Bosnian politician blames his sanctions on 9-11 conspiracy

Another high-profile politician from Bosnia has been sanctioned by the US State Department, and he offered a wildly unlikely explanation for his being black-listed.

Tijana Cvjeticanin
Tijana Cvjeticanin Istinomjer, Bosnia and Herzegovina
Source: Istinomjer
Bosnian politician blames his sanctions on 9-11 conspiracy - NewsMavens
Nikola Špirić, Wikimedia Commons

Why this story matters:

Nikola Špirić, recently hit with US State Department sanctions for "engaging in and benefiting from public corruption", is a former Chairman of the BiH Council of Ministers and a current member of the state parliament. He's also a member of SNSD -- the ruling party in the Bosnian entity Republika Srpska (RS), whose president was also sanctioned by the US just days before Donald Trump took office.  

The news of another high-ranking SNSD official being sanctioned by the US was a slap in the face of all of the RS government's efforts to appear well connected to the Trump's administration. This included some outright lies -- like those about Dodik's official invitation to Trump's inauguration (followed by the now infamous photo-op) -- but also serious spending on lobbying in the US. The access it provided to people from Trump's orbit such as Corey Lewandowski and Steve Bannon was widely advertised as "strenghtening ties with Trump" -- a supposed way off the sanctions list.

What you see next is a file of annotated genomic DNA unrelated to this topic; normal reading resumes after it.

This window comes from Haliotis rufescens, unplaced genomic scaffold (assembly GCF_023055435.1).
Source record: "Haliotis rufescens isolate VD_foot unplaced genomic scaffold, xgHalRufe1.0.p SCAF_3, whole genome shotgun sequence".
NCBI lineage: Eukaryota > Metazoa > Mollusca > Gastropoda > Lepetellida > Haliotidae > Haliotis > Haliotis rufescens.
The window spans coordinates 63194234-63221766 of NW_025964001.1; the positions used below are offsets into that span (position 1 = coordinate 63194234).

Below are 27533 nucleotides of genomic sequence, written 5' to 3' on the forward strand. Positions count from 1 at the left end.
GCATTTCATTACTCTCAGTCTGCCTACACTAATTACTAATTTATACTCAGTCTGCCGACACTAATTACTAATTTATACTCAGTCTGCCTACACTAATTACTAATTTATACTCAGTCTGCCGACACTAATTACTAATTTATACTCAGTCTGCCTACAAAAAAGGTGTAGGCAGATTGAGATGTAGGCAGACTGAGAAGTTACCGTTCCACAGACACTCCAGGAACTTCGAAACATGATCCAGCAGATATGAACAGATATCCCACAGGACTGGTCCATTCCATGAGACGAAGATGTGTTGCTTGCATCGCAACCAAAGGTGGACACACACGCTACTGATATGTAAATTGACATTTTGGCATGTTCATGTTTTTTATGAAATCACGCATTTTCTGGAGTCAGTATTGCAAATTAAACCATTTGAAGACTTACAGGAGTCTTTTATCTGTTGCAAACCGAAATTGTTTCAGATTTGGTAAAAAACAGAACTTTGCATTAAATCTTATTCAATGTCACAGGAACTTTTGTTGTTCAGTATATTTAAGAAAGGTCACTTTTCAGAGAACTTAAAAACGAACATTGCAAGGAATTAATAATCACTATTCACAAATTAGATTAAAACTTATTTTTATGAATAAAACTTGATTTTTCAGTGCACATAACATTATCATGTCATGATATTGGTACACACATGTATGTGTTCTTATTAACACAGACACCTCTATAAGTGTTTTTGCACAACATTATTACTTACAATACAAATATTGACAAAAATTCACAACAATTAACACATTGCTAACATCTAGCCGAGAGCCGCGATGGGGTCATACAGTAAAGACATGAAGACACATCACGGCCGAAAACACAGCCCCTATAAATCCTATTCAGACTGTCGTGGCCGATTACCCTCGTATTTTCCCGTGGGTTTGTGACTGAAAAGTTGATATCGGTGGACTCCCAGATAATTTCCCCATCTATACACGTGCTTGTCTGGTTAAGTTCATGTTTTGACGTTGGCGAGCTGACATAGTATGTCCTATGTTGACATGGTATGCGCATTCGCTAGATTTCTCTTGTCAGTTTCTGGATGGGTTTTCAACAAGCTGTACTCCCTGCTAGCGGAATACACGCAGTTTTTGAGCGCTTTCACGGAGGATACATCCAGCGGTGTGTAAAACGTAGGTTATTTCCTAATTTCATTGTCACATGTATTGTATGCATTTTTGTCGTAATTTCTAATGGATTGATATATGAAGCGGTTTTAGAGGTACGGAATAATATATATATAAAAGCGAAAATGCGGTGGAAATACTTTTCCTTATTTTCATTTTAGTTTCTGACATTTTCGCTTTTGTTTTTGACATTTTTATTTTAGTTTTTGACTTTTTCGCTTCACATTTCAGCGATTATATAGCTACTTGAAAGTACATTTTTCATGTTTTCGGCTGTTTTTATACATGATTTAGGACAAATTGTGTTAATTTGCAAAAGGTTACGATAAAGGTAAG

Attempts to reconcile that narrative with the reality of new sanctions -- especially since it came at the very beginning of BiH's  most recent election campaign -- produced some outlandish results. First came Dodik's false claim that the sanctions were the doing of the current (and outgoing) US ambassador in Bosnia. But the real bomb came from Špirić himself, who denied his involvment in any corruption and offered this justification for the sanctions:

"I have reasons to suspect that this [action] which puts the best and most valuable of my people on some "black list" -- including, unfortunately, my children -- comes from the same base, same minds and same financiers [that paved the way] for the terrorist attacks in New York on September 11, and many other terrorist activities around the world."  

This incoherent claim doesn't even make for a decent conspiracy theory, let alone a viable explanation of the sanctions. But it also flies in the face of Špirić's well known history of corruption, none of which has ever made it to trial. And it exposes, once again, the bigger -- and perhaps the biggest issue in Bosnia: the habitual comfort of office holders who engage in corrupt behaviour and feel untouchable doing it. Because they usually are.

The timeline of dropped investigations

  • After the news about sanctions broke, one local portal compiled a short overview of the accusations of corruption against Špirić that were never processed.
  • This included:
    • Hiking up the price of an official car he ordered, which increased by over 40,000 euros in just one day
    • The deposit of 400,000 euros of unknown origin on his account, explained as "profits from book sales" and used to buy an apartment in Vienna, Austria.
    • Allegations of paying salaries to people who had already left office.
    • Allegations of forging parliamentary documents then presented to the Intelligence and Security Agency (ISA) while he was a member of the parliamentary commission for ISA oversight.
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